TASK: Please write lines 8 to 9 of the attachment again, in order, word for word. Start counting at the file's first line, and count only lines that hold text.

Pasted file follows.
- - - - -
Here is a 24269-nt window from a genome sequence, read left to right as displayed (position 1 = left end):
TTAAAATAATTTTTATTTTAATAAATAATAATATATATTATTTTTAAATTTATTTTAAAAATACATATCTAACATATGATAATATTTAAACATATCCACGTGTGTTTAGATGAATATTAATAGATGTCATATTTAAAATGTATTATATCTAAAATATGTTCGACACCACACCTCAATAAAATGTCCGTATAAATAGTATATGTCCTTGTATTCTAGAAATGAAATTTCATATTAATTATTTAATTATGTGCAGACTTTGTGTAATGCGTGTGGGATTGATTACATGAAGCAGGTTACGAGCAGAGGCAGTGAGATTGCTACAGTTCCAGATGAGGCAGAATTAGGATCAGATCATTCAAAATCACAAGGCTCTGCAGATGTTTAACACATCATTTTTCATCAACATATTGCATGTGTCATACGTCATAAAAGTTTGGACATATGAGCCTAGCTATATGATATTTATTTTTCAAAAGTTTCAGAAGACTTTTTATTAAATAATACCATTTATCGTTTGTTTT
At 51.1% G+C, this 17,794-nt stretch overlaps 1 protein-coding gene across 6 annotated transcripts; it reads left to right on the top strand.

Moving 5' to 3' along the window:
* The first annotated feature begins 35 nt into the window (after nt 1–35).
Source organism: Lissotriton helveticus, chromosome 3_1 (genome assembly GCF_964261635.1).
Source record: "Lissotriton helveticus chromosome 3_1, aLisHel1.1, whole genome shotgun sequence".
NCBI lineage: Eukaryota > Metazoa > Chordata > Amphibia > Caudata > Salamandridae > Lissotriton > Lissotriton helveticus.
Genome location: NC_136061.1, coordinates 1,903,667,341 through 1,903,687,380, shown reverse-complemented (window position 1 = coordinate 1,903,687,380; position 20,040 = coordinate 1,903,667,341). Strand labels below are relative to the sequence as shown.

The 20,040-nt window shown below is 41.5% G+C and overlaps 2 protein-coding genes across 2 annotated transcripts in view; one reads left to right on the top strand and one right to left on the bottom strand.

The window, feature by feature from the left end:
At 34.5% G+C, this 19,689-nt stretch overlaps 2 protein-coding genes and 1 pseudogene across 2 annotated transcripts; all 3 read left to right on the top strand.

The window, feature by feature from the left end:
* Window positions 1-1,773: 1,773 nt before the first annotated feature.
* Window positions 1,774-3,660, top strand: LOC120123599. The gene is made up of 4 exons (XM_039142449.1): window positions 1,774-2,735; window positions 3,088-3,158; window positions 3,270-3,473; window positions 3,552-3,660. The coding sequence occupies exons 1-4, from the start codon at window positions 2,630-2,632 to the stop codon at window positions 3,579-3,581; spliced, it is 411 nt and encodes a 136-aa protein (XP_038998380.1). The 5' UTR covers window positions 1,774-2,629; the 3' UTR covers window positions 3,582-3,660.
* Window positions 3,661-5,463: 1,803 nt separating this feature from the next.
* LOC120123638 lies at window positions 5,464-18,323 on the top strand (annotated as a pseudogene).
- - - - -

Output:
NCBI lineage: Eukaryota > Metazoa > Chordata > Amphibia > Caudata > Salamandridae > Lissotriton > Lissotriton helveticus.
Genome location: NC_136061.1, coordinates 1,903,667,341 through 1,903,687,380, shown reverse-complemented (window position 1 = coordinate 1,903,687,380; position 20,040 = coordinate 1,903,667,341). Strand labels below are relative to the sequence as shown.